If it is true that during this period, people were more often distinguished by ethnicity than religion, then why at times is ethnicity being put up against religion? Most of the time Doniger refers to the opposing group as Muslims in association with the Sultanate, yet at times, she says that Turks in particular were more powerful than the Hindus. Considering areas that were heavily populated by Turks, Doniger implies specifically that Turkish Muslims were more powerful than Hindus. On the other hand, does this also insinuate that Muslims who weren’t Turkish did not have power over the Hindus? If so, why did a Turkish ethnicity equal power?

Lastly, Doniger’s mentioning of horses during this period was a nice reference to the changing of times. She seems to incorporate the theme of horses in nearly every chapter, and this chapter was no exception­. Elephants and their roles in the landscape are also introduced to the period, but make the reader wonder if elephants were much better suited for the environment, why weren’t they considered until now?

Discussion Questions:

  1. Why do you think both Muslims and Hindus claimed Kabir after his death, despite condemning him during his life?
  2. Why do you think low caste Hindus converted to Islam during the brutal time of Mahmud of Ghazni?
  3. How would you explain the evolving relationship between Muslims and Hindus during this time of Islamic power?



4 thoughts on “Chapter 16–Fusion and Rivalry under the Delhi Sultanate

Add yours

  1. To response your first question, I think it is possible that even after Kabir’s death, some Muslims and Hindus would still despite him if his philosophy does not accord with their religious beliefs. Similarly, during his lifetime, some Hindu or Muslims may already attempted to claim him or persuaded him to pick a side. As for the reason for some Muslims and Hindus to claim him, one possible reason could just because he is regarded as a prestigious person who brought up innovative ideas of reconciling conflicts among different religions and problems within a religion, such as what Doniger mentions about his thought about caste that caste is “irrelevant to liberation (Doniger 464).” Claiming a prestigious person to their own religion is an effective way to attract more practitioners and retain old practitioners since it can make a religion look like a better one that there are some great people who also believe in the same religion.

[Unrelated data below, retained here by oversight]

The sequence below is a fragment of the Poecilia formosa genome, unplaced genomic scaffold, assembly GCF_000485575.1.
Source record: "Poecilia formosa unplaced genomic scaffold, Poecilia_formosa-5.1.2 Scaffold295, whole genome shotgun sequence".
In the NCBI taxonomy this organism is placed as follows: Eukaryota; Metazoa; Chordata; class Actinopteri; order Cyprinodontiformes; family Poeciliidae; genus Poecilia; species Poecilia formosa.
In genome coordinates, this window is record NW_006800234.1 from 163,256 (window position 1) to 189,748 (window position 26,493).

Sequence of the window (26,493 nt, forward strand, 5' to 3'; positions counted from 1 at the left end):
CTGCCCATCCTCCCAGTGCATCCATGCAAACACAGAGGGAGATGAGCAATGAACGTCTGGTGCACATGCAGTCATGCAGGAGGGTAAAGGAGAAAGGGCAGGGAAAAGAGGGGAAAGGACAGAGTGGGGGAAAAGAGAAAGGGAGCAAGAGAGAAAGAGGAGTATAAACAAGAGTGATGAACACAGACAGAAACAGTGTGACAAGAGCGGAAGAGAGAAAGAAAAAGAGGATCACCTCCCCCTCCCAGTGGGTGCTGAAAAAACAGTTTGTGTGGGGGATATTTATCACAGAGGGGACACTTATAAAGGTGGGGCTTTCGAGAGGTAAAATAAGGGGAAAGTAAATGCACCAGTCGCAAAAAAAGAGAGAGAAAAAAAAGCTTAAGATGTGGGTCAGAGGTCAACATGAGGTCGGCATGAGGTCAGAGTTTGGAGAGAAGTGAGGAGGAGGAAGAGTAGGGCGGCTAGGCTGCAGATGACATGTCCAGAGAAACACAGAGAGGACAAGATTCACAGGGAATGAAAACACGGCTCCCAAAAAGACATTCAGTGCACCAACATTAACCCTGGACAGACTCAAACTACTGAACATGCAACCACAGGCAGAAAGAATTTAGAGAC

As for the second question, I think the low caste Hindus can be roughly divided into three categories: pious devotees, indifferent practitioners, and resentful resistants. The groups that would convert to Islam were the second group and the third group since, for the third group, they were no longer convinced by the religious system of Hinduisms due to various reasons so that they would convert to other religions as long as they have chance; for the second group, since they felt indifferent towards their belief, then it would fine for them to stay with Hinduisms or to convert to other religions. While the historical background was that they were governed by Muslim kings, it would be reasonable for them to convert to Islam for reasons, such as they may be treated better.


  2. With regards to your first question, I think that similar to the reasoning that Xiangyuesun mentioned in his comment to this question, there are a lot of practical reasons for why Kabir was fought over after his death. Kabir’s poetry was very influential at the time and reached many different people of different faiths and castes. As a result, Hindu’s and Muslim’s had pretty good incentives to claim him for their own purposes and to advance their own agendas. Each side could utilize Kabir’s life work and poetry as effective methods of persuasion (some might even say propaganda) to advocate for their own motives. Furthermore, each could use Kabir to assert and further their own legitimacy.

    I also thought that Xiangyuesun’s categorization of the lower castes and how that impacted their likelihood and reasoning for converting was quite interesting.

    With regards to question 3, I think that the evolving relationships between Hindus and Muslims was quite complex. There were deep political, social, economic, artistic/architectural, and religious influences that each had onto the other. Sometimes these influences happened gradually and peacefully, other times they occurred quickly and forcefully (similar to some of the things you’d mentioned earlier in your post). I think it’s quite somewhat difficult to characterize the evolving relationship because it was different in different areas/regions and because the mechanisms with which the relationships changed also varied.


  3. Dear Nick,